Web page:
Herbs bring a lot of powerful flavors to the table. They contain potent medicinal properties, which have been used by various cultures for thousands of years. A lot of people have small herb gardens, and those who don’t have gardens like to purchase herb bunches from the store. After you harvest herbs or bring them home, how often do they go bad before you use them? Drying your fresh herbs may be the solution to this problem.
Difference Between Dried & Fresh Herbs:
There are a lot of herbs and spices, all of which have varying nutritional benefits. Cinnamon, for example, is only consumed in its dried form and has been known to regulate blood sugar levels and promote weight loss. Green herbs like thyme, rosemary, mint, or oregano may have some nutrients that get lost in the drying process, but this doesn’t mean that they aren’t beneficial.
Comparing Nutritional Content Of Dried & Fresh Herbs:
For this comparison, we are going to use basil as an example. One ounce of fresh basil provides you with 30% of the daily value of vitamin A, 145% of the daily value of vitamin K, 8% of the daily value of vitamin C, and contains 88mg of omega-3 fatty acids. One tablespoon of dried basil, on the other hand, provides you with 4% of the daily value of vitamin A, 43% of the daily value of vitamin K, 2% of the daily value of vitamin C, and only contains 33mg of omega-3s. It is evident that the numbers decrease, but there are still nutritional benefits of consuming dried herbs, especially if you dry them yourself.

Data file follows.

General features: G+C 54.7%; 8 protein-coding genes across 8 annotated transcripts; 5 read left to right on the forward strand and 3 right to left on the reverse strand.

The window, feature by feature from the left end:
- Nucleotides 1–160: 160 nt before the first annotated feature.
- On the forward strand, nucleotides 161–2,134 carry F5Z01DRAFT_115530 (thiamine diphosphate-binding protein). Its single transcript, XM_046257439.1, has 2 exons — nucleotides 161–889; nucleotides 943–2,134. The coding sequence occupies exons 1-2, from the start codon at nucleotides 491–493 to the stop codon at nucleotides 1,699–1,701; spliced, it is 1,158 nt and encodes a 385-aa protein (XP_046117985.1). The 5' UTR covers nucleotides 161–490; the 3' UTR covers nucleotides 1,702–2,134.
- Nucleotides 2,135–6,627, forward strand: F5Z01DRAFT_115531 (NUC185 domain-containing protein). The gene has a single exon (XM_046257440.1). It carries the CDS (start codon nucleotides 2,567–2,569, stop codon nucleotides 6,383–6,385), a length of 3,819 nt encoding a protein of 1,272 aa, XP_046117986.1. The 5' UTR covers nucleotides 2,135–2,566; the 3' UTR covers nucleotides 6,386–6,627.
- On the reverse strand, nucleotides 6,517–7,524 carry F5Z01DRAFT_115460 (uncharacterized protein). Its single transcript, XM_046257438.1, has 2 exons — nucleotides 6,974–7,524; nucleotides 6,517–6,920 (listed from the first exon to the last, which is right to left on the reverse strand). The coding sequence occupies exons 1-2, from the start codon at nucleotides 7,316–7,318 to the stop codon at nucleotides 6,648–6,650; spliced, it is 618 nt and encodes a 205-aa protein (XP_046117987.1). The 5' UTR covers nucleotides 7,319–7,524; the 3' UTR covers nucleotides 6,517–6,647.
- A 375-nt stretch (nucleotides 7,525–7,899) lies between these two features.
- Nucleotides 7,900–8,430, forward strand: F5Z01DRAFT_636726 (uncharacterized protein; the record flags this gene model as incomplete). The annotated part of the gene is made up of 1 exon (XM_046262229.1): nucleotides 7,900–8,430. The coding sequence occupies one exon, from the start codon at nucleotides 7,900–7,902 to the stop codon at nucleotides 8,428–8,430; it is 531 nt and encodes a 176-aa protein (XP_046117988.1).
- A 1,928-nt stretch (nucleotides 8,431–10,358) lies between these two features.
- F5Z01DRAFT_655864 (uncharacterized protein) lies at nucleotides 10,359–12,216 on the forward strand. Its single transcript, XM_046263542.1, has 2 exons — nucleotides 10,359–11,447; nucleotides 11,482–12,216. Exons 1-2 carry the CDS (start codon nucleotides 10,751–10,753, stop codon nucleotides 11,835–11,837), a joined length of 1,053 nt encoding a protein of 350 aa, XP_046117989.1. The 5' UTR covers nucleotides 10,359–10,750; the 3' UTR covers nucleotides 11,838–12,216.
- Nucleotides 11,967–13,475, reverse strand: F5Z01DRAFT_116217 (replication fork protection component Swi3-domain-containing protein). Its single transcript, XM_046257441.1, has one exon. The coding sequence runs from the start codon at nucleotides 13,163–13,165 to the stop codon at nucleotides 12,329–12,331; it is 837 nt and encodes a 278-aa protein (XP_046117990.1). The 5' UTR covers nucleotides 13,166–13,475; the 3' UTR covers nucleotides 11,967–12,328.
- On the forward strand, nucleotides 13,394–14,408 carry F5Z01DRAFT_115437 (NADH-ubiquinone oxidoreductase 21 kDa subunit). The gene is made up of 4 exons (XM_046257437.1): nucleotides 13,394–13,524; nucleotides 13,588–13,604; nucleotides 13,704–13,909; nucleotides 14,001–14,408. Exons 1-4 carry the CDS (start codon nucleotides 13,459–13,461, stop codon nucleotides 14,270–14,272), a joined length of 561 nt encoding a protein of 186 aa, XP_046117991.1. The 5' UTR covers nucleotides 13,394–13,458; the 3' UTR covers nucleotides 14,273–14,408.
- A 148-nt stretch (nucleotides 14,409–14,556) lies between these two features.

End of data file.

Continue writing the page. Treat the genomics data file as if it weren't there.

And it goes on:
Method #1: Air Dry Your Herbs
Air-drying your herbs is probably the easiest method for drying herbs. After picking your herbs or buying a few bunches from the store, wash them under some cool water. Make sure that your herbs are held together in bunches. You can use a light rubber band or string to tie up the stems. Lightly pat the herbs dry with a paper towel. Once they are dry, attach them to a string (using a clothespin and string works fantastically) and hang them stem side up in an open space that has a breeze. You can also place them near a ceiling fan.
Now, you wait. Pay attention to them to make sure they aren’t growing mold. Once they have dried, take them down and process them separately in a coffee grinder of food processor. Store them in separate glass airtight containers and use them as you please.
Method #2: Dehydrate Your Herbs
This method takes much less time than air-drying your herbs. Wash your herbs and pat them dry (detailed in Method #1). Place the herbs and stems on your dehydrator trays and set them inside your dehydrator. Dehydrate your herbs at 115 degrees F and check them periodically to see if they are dried. Drying times will differ depending on the type of dehydrator you have; it may take a couple hours or it may take eight hours. Once they have dried, take them down and process them separately in a coffee grinder of food processor. Store them in separate glass airtight containers and use them as you please.
Now you have two awesome methods for drying your herbs. They aren’t devoid of nutrients just because they are dried!